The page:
Page 13 - CTPA Annual Report 2011

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10.
Parabens
2011 was an important year for the parabens, a family of
preservatives that most in our industry believe to be safe and
effective. The publication of the draft SCCS opinion in
December 2010 has been followed by a year of discussion
over how this opinion will be implemented into cosmetics
legislation. Not only were a number of regulatory proposals
discussed at the European Commission’s Working Group on
Cosmetics meetings over the course of the year, the SCCS
was also mandated to provide clarification regarding the use
of parabens in products for children. This was, in part, to
address actions by the Danish Authorities to ban propyl
and butyl parabens in cosmetic products for children under
three. Discussions will continue into 2012 although, based on
the positive SCCS opinions that support the safety of these
ingredients, we hope that a satisfactory resolution will be
arrived at soon.
D4/D5
The two cyclic siloxanes, D4 and D5, have received much
attention in 2011, both from a human health and environmental
perspective. For human health, since the publication of the SCCS
opinion in July 2010 concluding the safety of D4 and D5 under
current practices of use, discussions have been focussed on the
regulation of these materials under cosmetics legislation.
During the EC Working Group meeting in November, in light
of concerns from industry, it was agreed that industry would
provide updated usage information for D4. A further industry
dossier would also be prepared for the SCCS evaluation of D5
in its own right.
Both D4 and D5 are also receiving attention under REACH,
the culmination of a seven-year-long review of these ingredients
in the UK. It is up to the UK Competent Authority to propose
environmental risk management measures for each of these
substances. CTPA has been involved in representing the
European industry position to the various UK Government
Departments involved in the process (HSE, Defra, BIS). News of
the nature of the UK proposal is expected in mid 2012.
Ingredients activity in France
The French Agency, Afssaps, has been very active in 2011
performing its own risk assessments for a number of
cosmetic ingredients. As an outcome of this activity,
we have seen reports released on benzophenone-3,
aluminium and nano-form titanium dioxide and zinc oxide,
as well as a decision to ban 3-benzylidene camphor in
cosmetic products in France. We know that many other
ingredients are also receiving attention.
We understand that it is the intention of the French
Agency to share its reports or assessments with the
European Commission. It remains to be seen how
these reports will be received and if any will prompt
an SCCS evaluation. Industry continues to monitor the
situation and act where appropriate.
Nanomaterials
Following a prolonged period of consultation and discussion,
October 2011 saw the adoption of the European Commission’s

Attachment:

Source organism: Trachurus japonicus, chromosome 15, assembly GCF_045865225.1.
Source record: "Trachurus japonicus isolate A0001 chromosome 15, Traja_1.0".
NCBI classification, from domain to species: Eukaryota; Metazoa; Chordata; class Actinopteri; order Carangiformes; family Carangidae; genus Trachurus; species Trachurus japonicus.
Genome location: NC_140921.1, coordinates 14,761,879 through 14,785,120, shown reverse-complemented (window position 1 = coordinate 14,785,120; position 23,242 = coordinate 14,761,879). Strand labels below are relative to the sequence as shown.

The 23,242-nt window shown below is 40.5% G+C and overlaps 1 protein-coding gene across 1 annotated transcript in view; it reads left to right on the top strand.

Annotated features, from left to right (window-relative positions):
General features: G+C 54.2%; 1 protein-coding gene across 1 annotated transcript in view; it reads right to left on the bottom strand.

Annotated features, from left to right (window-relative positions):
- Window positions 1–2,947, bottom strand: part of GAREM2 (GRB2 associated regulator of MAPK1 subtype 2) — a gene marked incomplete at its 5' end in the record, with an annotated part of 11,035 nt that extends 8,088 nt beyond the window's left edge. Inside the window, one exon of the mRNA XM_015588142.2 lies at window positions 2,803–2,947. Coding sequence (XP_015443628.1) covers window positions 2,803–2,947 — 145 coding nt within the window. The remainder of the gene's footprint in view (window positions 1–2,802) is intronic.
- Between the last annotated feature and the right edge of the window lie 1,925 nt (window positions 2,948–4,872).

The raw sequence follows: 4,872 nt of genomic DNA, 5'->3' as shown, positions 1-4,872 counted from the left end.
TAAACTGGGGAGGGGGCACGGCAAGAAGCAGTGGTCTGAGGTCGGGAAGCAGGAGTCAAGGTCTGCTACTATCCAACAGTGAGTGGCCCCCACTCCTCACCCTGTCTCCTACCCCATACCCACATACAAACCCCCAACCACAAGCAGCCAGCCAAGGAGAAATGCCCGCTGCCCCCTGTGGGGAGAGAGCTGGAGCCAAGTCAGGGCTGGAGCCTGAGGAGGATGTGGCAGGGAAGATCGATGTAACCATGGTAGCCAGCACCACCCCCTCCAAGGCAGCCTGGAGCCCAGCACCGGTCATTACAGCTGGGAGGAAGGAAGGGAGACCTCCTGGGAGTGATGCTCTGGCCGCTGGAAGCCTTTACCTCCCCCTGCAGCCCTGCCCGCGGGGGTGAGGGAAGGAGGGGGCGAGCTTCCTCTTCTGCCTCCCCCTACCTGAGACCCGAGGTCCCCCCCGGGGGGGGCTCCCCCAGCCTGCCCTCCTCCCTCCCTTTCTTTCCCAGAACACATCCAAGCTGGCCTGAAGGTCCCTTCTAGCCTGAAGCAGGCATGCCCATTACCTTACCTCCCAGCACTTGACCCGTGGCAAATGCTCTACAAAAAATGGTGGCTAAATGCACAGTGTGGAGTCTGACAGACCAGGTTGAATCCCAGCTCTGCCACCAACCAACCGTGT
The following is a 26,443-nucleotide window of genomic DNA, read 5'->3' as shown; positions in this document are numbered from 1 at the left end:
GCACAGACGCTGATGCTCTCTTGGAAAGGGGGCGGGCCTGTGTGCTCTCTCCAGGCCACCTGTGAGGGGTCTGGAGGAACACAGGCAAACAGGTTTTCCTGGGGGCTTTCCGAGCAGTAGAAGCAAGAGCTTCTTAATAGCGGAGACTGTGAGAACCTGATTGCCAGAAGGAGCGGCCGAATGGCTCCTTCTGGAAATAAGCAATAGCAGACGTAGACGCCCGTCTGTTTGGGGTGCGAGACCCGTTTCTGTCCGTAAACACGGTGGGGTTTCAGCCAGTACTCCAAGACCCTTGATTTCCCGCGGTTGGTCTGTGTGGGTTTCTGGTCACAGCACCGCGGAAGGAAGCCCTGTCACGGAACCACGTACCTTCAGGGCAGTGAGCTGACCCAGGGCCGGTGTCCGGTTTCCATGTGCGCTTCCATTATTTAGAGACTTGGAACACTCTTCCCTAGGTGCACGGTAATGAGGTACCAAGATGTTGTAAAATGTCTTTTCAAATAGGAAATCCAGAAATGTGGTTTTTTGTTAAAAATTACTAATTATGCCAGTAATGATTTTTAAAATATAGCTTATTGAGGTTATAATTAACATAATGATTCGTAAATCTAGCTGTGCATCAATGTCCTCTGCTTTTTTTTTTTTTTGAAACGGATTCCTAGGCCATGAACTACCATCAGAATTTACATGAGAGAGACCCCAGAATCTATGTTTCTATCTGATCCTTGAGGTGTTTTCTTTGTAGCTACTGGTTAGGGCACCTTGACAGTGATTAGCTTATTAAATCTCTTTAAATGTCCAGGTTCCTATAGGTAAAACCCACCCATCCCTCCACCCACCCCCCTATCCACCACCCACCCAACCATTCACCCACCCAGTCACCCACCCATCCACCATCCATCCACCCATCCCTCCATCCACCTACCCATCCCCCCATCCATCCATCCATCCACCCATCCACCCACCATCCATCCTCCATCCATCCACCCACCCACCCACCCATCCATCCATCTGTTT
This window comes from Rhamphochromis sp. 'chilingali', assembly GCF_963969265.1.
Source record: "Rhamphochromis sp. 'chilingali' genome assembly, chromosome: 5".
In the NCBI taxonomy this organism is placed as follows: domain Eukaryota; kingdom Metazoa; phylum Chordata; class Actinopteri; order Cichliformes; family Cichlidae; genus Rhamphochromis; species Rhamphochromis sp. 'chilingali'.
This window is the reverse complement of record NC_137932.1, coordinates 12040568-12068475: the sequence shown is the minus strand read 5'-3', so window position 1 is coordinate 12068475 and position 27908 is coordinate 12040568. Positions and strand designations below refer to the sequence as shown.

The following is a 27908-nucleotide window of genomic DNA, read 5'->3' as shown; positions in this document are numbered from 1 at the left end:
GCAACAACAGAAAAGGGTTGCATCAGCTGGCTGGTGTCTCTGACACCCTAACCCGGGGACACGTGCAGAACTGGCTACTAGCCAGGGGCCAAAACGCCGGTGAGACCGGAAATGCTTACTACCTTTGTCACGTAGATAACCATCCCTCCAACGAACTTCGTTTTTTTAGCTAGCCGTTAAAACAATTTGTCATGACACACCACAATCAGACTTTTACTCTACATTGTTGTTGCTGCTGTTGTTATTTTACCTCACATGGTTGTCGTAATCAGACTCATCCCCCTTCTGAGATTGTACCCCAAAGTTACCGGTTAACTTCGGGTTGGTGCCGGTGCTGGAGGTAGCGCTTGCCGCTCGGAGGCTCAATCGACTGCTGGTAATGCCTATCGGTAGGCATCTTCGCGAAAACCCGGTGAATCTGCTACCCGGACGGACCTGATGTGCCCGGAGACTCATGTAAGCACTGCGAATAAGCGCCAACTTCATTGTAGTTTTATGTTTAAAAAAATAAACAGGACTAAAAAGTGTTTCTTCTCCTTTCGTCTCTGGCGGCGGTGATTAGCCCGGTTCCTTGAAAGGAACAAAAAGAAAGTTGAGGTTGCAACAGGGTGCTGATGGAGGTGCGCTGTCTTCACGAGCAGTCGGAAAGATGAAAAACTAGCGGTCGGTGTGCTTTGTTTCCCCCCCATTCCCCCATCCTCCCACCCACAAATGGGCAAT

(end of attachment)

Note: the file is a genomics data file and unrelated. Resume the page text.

Recommendation on the Definition of Nanomaterials.
The Recommendation provides a broad regulatory definition
that affects all industry sectors within the EU. However, its
recitals do allow for the narrowing of the scope under specific
sector legislation. It is the industry position that both the
Recommendation and the definition in the Cosmetics Regulation
can co-exist. The Commission has also indicated that the criteria
in the Regulation definition are useful in narrowing its scope to
those materials that may be of concern. However, the possibility
is foreseen that criteria based on a size or a weight distribution
cut-off could eventually be introduced into the definition in the
Cosmetics Regulation.
The Commission has so far provided no interpretation of
the Cosmetics Regulation definition criteria. Mindful of
the 2013 deadlines for compliance with the Cosmetics
Regulation’s requirements for nanomaterials (labelling and
notification), our European association, Cosmetics Europe,
has released the industry interpretation of the definition to
its Members as guidance. Companies are now committing
resources to meet the requirements of the regulation but
based on our own industry’s interpretation of the official
definition of a nanomaterial.
Tooth whitening
After more than 10 years of discussion, the European Council
adopted a directive in September 2011 that allowed tooth
whitening products with higher levels of hydrogen peroxide.
Although this type of product has been available overseas for
many years, and there have been a number of safety reviews,
the Member States of the EU could never agree on the controls
necessary to introduce these products to the EU market.
Consequently, the normal legal process of European Commission
and working groups, made up of officials from all EU countries,
agreeing a regulatory proposal has been overridden in this case.
Although this mechanism is rarely used, perhaps even more
unusual is that, for the first time, the way a cosmetic product
is sold has been regulated; these tooth-whitening toothpastes
can only be made available to consumers after a consultation
with a dentist.